Like its bigger brother — the seven-seat Volvo XC90 that we named our Best of 2016 — the five-seat 2018 Volvo XC60 is a whole new SUV compared with its predecessor. Compare the 2018 to the 2017 XC60 here.
It's amazing how much is shared between the XC60 and XC90: Used Engine , a lot of the chassis, much of the interior and most features. The XC60 feels like a mini-XC90, and that's a good thing considering how gushy we get when we talk about the Best of 2016 winner we owned for a year. The kicker is that I think the XC60 is the better buy if you don't need the third-row seat.
I drove multiple versions of the new XC60 at a preview event in Denver (per our ethics policy, pays for its own airfare and lodging). This review covers the regular and plug-in-hybrid versions.
How It Drives
The XC60 comes in three flavors: the T5 (250-horsepower, turbocharged 2.0-liter four-cylinder), the T6 (316 hp from a supercharged and turbocharged 2.0-liter four-cylinder) and T8 plug-in hybrid (313-hp, supercharged and turbocharged 2.0-liter four-cylinder paired with an electric motor and battery pack to boost total output to 400 hp). All require premium 91-octane-or-above gasoline for optimal performance, according to the XC60's owner's manual, which is the norm for luxury SUVs.
These are the same Used Engine as in the XC90, but the XC60 is around 300 pounds lighter, so the T6 and T8 versions I drove were more responsive and punchier than the XC90. The XC60 accelerates to 60 mph quicker than the XC90 in every version, and not by a small measure: Volvo says the XC60 T5, T6 and T8 hit 60 mph in 6.4, 5.6 and 4.9 seconds, respectively, while the XC90's versions of the same do it in 7.5, 6.1 and 5.3 seconds, respectively.
The XC60's starting price of $42,495 for a T5 is a bargain.
I didn't observe a huge difference in passing power between the XC60's 316-hp T6 and 400-hp T8, but from a stop and at lower speeds, the T8 provides instant acceleration and greater punch. Even though the T8 has a combined 84 more horsepower than the T6, its hybrid innards add more than 500 pounds of curb weight, lifting it to 4,599 pounds versus the T6's 4,045 pounds.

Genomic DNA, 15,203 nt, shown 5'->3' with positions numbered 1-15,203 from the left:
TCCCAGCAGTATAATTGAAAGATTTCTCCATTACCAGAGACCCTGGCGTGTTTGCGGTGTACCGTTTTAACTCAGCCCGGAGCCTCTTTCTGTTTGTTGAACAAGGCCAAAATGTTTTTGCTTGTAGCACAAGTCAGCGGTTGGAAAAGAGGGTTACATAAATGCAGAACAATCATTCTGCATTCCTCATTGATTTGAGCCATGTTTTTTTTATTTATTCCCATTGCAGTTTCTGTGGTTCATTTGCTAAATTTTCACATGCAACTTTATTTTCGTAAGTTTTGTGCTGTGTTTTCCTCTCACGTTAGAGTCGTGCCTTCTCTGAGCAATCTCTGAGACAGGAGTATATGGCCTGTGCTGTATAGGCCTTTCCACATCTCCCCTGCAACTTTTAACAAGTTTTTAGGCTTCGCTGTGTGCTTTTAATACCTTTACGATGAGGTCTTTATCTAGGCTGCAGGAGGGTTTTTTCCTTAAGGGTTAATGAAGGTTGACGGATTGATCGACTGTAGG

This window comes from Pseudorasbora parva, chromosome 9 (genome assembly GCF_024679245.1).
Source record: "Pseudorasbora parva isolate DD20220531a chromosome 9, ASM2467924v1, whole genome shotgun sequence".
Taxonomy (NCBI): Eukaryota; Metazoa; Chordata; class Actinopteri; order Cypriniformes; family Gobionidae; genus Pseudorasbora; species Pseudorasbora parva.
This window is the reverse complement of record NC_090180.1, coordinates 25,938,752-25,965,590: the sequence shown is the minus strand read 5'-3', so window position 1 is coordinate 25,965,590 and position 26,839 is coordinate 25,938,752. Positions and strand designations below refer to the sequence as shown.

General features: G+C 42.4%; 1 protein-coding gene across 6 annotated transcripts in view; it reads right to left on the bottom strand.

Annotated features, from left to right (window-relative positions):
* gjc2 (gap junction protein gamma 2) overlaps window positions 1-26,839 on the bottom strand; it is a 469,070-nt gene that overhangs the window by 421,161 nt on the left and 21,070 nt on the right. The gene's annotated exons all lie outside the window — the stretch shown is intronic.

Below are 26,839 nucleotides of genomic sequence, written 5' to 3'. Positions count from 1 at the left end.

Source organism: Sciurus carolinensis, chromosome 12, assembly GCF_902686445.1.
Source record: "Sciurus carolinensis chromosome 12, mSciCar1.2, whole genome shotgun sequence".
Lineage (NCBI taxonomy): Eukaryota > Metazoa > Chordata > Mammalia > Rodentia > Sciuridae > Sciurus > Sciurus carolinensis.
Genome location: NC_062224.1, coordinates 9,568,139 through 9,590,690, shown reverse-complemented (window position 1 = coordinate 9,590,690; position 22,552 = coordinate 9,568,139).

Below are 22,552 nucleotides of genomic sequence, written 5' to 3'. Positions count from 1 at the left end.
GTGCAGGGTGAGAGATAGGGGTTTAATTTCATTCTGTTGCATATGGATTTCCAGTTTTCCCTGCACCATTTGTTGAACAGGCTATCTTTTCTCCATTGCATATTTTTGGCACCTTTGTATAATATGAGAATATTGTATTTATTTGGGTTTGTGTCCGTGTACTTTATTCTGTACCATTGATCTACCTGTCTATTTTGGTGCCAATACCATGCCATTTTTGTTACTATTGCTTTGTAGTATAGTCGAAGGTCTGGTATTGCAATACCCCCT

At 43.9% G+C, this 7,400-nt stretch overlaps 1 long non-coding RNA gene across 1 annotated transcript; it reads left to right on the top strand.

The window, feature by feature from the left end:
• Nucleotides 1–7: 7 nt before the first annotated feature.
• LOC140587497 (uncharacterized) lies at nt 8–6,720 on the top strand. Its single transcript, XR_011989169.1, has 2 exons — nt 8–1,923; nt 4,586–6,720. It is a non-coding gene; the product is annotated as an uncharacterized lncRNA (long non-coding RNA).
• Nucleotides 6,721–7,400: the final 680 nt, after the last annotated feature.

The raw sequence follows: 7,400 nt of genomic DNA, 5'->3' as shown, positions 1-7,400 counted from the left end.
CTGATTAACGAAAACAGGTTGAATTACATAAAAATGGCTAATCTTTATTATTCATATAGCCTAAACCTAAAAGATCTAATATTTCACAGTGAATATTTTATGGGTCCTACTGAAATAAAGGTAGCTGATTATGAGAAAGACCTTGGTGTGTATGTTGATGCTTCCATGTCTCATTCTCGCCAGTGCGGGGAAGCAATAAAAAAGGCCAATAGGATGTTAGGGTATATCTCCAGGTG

What the plug-in hybrid gets you is an EPA-estimated 17 miles of electric operation on a full charge, followed by combined gas mileage of 26 mpg; both of those numbers are slightly lower than the 2018 XC90 T8. The XC60 T8's mileage rating also isn't dramatically better than the non-hybrids'. The T5 gets an estimated 22/28/24 mpg city/highway/combined, and the T6 is rated 21/27/23 mpg; that's similar to other four-cylinders in the class but with a little more punch from the meatier 2.0-liter. If you're on the fence, the T8 plug-in hybrid's available maximum $5,002 federal tax credit might help seal the deal.
The XC60's ride quality, with its optional air suspension and adjustable firmness, recalls the XC90: firm but not uncomfortable. (Volvo didn't provide any standard-suspension SUVs for us to drive.) The XC60 is a touch sportier than the XC90, with firmer steering and tighter handling that lets it manage mountain roads without feeling out of place, but it doesn't attack corners like a Porsche Macan S, BMW X4 M40i or Audi SQ5. Drivability isn't the XC60's greatest strength, but it will be perfectly respectable to most.
The XC60's greatest strength is its warm, stylish interior, with enough high-quality materials to challenge the best interiors in the class, including the Audi Q5 and pricier Porsche Macan. The Volvo's optional soft Nappa leather seats, genuine wood trim and all the sunlight streaming in through the standard panoramic moonroof create an airy, pleasant space in which to drive. Leather seating is standard, unlike competitors such asthe Mercedes GLC-Class and Lexus NX, which have leatherette (imitation leather) standard. Compare the XC60 with its competitors here. The interior mostly looks like an XC90 but with a new accent panel that runs across the dashboard from door to door and can be appointed with real wood. The wood, with grain you can feel, is accented by a matte aluminum-esque border; both add new dimensions to an otherwise familiar interior.